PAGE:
YouTube takes sides and removes 70,000 alternative videos on the Ukrainian war

YouTube, Google’s video platform, is getting stricter in its censorship of content related to the Ukrainian war. A foreman justifies this by saying that most of the removed videos come from channels “affiliated with the Russian government”.

Russia must have a lot of channels “affiliated” with its government because the platform has removed more than 70,000 videos and deleted 9,000 channels related to the Ukrainian war, according to the British newspaper The Guardian (*).

One of the reasons is to call the invasion of Ukraine a “liberation mission”. As is often the case, more interesting than mass censorship are the pretexts under which the inquisitors dress themselves.

Violence” is one such pretext. Youtube is against a “violence” that cannot be denied (unless you are a denialist). It’s something that “applies to everything,” said Neal Mohan, YouTube’s head of product.

Another pretext is that only “accurate, high-quality, credible information” is disseminated, Mohan added. It so happens that the most reliable and best channels are those that criticise Russia’s military action.

The others, the ones that have been sent to the dustbin, repeat “Kremlin rhetoric”. These are narratives coming from the Russian government or from Russian actors on behalf of the Russian government. Despite this, Mohan claims that YouTube “is a place where Russian citizens can get uncensored information about the war”.

Uncensored? In recent months YouTube has temporarily suspended accounts associated with the Russian foreign and defence ministries for describing the war as a “liberation mission”. YouTube also banned Russia Today and Sputnik, the two main broadcasters of the Kremlin’s international discourse, in March.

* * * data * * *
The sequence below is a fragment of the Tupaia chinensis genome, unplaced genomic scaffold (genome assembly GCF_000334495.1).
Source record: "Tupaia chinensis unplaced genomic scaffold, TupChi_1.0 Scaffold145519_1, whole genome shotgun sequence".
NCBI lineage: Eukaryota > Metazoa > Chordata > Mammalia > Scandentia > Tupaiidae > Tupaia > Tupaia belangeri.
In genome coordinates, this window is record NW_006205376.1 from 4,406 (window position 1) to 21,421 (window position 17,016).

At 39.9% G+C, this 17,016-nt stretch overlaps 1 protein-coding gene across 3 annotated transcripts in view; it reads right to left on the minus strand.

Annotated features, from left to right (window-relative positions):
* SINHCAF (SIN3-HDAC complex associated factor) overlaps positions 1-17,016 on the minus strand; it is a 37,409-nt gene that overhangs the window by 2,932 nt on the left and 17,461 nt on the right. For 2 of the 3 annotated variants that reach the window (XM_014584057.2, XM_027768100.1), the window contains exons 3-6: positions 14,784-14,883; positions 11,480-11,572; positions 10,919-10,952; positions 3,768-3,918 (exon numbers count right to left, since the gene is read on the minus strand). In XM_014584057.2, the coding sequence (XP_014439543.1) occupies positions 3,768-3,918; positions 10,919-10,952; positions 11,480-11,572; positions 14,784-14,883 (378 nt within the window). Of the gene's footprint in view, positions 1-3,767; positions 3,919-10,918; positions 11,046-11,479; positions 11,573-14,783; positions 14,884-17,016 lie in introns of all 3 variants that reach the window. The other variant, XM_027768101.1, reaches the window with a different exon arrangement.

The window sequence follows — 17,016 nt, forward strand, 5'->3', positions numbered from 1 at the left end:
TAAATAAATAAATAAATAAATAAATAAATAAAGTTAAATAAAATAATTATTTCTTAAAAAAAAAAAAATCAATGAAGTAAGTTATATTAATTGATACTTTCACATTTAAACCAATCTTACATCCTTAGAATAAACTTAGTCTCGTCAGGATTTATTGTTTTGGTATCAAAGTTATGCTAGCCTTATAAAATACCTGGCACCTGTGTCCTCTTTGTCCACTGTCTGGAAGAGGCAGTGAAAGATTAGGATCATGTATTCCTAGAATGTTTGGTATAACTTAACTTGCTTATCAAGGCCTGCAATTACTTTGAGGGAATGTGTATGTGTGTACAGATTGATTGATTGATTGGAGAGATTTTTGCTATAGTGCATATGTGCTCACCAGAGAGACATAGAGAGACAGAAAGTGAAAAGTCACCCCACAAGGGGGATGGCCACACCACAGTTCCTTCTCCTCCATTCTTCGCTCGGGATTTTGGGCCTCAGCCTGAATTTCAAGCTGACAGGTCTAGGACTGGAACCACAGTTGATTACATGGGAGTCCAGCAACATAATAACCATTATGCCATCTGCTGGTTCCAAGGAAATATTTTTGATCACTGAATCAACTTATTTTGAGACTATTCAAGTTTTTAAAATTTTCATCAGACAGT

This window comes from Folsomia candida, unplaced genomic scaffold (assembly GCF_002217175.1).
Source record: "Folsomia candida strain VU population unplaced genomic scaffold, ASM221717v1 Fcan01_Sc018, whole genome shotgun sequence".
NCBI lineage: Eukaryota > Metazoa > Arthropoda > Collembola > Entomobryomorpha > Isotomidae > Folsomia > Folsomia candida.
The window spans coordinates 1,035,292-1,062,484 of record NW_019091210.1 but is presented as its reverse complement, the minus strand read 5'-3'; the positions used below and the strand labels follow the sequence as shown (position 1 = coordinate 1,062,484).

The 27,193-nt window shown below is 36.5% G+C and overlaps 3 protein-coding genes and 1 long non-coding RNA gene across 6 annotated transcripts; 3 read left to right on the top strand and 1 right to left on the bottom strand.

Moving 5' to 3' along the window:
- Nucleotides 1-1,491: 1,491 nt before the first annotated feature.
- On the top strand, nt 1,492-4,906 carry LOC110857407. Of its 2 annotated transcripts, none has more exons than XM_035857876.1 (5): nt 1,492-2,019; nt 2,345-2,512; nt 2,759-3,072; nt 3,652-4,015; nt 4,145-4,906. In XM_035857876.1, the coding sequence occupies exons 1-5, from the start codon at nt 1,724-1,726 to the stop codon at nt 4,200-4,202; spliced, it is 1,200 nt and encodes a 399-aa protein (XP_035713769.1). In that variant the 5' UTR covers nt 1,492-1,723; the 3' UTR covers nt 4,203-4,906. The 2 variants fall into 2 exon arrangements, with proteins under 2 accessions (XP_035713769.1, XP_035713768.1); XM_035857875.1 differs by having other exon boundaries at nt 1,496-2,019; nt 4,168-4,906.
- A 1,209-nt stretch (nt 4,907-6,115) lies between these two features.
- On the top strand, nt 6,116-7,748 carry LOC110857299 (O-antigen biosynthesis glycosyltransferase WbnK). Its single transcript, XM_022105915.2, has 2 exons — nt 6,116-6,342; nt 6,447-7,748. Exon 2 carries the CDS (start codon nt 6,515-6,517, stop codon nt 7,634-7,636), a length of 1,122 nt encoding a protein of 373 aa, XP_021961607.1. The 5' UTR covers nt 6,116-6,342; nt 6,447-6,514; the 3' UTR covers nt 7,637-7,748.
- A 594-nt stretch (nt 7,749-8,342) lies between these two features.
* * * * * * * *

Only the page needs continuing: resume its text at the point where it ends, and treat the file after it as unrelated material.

What YouTube is saying is that it has taken sides: censorship is not directed against Russia, nor against Russians, but only against the government. If any Russians introduce content opposed to their government, they are welcome to do so.

The right to information has two parts: one, active, is the right to inform, the other, passive, is the right to be informed. YouTube has eliminated both. Almost 90 million Russians use Google’s platform. So there are 90 million Russians who cannot know their own government’s opinion on the Ukrainian war.

Last week, Russia’s digital development minister, Maksut Shadaev, said his government would not block YouTube, despite disputes over content that have led to the platform being fined by the courts for failing to remove banned videos.

As a partisan platform, whenever there is a critical event in the world, YouTube pulls out the scissors. During the pandemic, it removed more than 130,000 videos about vaccines.

The same thing happens in the United States. Content is unreliable because it comes from the United States. Trump’s channel was temporarily banned after the invasion of the Capitol at the end of his term. YouTube users have no right to know Trump’s opinion; only that of his opponents.


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